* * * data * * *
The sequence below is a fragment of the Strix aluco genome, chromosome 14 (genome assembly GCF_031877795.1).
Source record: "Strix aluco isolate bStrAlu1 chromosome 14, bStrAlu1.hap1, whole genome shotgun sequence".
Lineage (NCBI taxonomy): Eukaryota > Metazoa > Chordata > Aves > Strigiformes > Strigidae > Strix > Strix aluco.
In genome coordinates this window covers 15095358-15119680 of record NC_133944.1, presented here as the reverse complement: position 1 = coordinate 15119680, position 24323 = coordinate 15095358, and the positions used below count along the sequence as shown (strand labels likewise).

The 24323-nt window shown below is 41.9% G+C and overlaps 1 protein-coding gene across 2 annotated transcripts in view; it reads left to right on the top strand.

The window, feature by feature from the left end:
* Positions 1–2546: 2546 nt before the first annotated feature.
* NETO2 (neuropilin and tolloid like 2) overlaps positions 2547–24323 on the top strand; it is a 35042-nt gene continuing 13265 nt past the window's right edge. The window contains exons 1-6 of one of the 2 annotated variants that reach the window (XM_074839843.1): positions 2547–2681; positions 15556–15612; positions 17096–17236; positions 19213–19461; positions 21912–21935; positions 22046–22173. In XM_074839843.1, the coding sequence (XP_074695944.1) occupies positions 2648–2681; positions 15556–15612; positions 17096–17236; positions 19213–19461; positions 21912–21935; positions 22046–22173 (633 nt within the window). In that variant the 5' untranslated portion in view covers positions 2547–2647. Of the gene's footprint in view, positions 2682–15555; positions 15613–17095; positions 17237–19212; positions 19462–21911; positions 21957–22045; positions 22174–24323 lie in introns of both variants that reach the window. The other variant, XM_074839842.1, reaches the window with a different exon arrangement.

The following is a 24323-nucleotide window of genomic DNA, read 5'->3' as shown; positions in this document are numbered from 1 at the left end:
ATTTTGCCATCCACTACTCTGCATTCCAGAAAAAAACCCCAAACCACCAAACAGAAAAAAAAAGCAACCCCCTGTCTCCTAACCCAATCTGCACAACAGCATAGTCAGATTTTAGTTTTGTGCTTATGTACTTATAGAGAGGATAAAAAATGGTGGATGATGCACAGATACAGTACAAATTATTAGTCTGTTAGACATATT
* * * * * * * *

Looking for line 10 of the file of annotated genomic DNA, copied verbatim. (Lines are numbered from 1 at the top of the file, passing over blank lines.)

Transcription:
ATTTTGCCATCCACTACTCTGCATTCCAGAAAAAAACCCCAAACCACCAAACAGAAAAAAAAAGCAACCCCCTGTCTCCTAACCCAATCTGCACAACAGCATAGTCAGATTTTAGTTTTGTGCTTATGTACTTATAGAGAGGATAAAAAATGGTGGATGATGCACAGATACAGTACAAATTATTAGTCTGTTAGACATATT